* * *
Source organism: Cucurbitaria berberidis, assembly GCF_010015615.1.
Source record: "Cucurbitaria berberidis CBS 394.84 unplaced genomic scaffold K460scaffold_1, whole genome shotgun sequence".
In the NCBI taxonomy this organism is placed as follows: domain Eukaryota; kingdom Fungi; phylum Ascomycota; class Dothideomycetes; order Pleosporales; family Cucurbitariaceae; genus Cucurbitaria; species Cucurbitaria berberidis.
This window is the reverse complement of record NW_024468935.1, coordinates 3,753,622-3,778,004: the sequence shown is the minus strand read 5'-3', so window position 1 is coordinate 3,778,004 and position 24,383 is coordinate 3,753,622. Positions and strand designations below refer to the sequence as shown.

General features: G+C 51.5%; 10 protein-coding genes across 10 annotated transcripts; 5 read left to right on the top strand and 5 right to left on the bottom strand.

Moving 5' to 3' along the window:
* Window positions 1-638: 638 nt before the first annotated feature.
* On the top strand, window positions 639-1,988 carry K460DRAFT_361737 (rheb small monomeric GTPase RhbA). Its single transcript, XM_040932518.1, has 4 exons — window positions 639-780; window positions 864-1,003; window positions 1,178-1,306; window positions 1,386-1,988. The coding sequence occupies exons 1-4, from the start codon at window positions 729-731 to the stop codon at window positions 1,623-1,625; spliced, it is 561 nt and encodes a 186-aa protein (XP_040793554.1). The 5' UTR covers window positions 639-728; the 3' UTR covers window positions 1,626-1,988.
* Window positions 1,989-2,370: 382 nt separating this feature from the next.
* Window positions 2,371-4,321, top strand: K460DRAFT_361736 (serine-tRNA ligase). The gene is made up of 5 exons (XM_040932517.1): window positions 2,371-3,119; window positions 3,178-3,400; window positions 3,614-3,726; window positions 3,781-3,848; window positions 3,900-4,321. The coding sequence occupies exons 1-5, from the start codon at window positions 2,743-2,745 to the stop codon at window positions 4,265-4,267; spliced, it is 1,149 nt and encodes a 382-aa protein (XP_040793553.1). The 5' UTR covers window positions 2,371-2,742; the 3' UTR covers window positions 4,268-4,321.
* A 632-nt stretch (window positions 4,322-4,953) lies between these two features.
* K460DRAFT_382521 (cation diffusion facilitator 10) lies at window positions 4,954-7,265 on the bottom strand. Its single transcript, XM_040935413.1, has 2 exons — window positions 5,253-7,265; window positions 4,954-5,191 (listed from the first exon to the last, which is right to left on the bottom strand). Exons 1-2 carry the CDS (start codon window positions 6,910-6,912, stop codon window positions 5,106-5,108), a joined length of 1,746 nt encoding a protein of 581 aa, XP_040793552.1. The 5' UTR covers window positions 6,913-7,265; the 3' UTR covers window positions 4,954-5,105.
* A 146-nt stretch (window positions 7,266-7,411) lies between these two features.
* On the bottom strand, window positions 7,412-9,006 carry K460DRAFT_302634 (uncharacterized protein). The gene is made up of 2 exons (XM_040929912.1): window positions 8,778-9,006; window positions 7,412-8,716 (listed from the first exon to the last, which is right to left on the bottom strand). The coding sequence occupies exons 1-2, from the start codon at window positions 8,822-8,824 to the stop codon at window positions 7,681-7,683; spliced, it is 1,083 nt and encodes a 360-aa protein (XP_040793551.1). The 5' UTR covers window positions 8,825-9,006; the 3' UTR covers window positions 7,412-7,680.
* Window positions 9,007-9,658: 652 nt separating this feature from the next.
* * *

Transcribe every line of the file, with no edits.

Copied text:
Source organism: Cucurbitaria berberidis, assembly GCF_010015615.1.
Source record: "Cucurbitaria berberidis CBS 394.84 unplaced genomic scaffold K460scaffold_1, whole genome shotgun sequence".
In the NCBI taxonomy this organism is placed as follows: domain Eukaryota; kingdom Fungi; phylum Ascomycota; class Dothideomycetes; order Pleosporales; family Cucurbitariaceae; genus Cucurbitaria; species Cucurbitaria berberidis.
This window is the reverse complement of record NW_024468935.1, coordinates 3,753,622-3,778,004: the sequence shown is the minus strand read 5'-3', so window position 1 is coordinate 3,778,004 and position 24,383 is coordinate 3,753,622. Positions and strand designations below refer to the sequence as shown.

General features: G+C 51.5%; 10 protein-coding genes across 10 annotated transcripts; 5 read left to right on the top strand and 5 right to left on the bottom strand.

Moving 5' to 3' along the window:
* Window positions 1-638: 638 nt before the first annotated feature.
* On the top strand, window positions 639-1,988 carry K460DRAFT_361737 (rheb small monomeric GTPase RhbA). Its single transcript, XM_040932518.1, has 4 exons — window positions 639-780; window positions 864-1,003; window positions 1,178-1,306; window positions 1,386-1,988. The coding sequence occupies exons 1-4, from the start codon at window positions 729-731 to the stop codon at window positions 1,623-1,625; spliced, it is 561 nt and encodes a 186-aa protein (XP_040793554.1). The 5' UTR covers window positions 639-728; the 3' UTR covers window positions 1,626-1,988.
* Window positions 1,989-2,370: 382 nt separating this feature from the next.
* Window positions 2,371-4,321, top strand: K460DRAFT_361736 (serine-tRNA ligase). The gene is made up of 5 exons (XM_040932517.1): window positions 2,371-3,119; window positions 3,178-3,400; window positions 3,614-3,726; window positions 3,781-3,848; window positions 3,900-4,321. The coding sequence occupies exons 1-5, from the start codon at window positions 2,743-2,745 to the stop codon at window positions 4,265-4,267; spliced, it is 1,149 nt and encodes a 382-aa protein (XP_040793553.1). The 5' UTR covers window positions 2,371-2,742; the 3' UTR covers window positions 4,268-4,321.
* A 632-nt stretch (window positions 4,322-4,953) lies between these two features.
* K460DRAFT_382521 (cation diffusion facilitator 10) lies at window positions 4,954-7,265 on the bottom strand. Its single transcript, XM_040935413.1, has 2 exons — window positions 5,253-7,265; window positions 4,954-5,191 (listed from the first exon to the last, which is right to left on the bottom strand). Exons 1-2 carry the CDS (start codon window positions 6,910-6,912, stop codon window positions 5,106-5,108), a joined length of 1,746 nt encoding a protein of 581 aa, XP_040793552.1. The 5' UTR covers window positions 6,913-7,265; the 3' UTR covers window positions 4,954-5,105.
* A 146-nt stretch (window positions 7,266-7,411) lies between these two features.
* On the bottom strand, window positions 7,412-9,006 carry K460DRAFT_302634 (uncharacterized protein). The gene is made up of 2 exons (XM_040929912.1): window positions 8,778-9,006; window positions 7,412-8,716 (listed from the first exon to the last, which is right to left on the bottom strand). The coding sequence occupies exons 1-2, from the start codon at window positions 8,822-8,824 to the stop codon at window positions 7,681-7,683; spliced, it is 1,083 nt and encodes a 360-aa protein (XP_040793551.1). The 5' UTR covers window positions 8,825-9,006; the 3' UTR covers window positions 7,412-7,680.
* Window positions 9,007-9,658: 652 nt separating this feature from the next.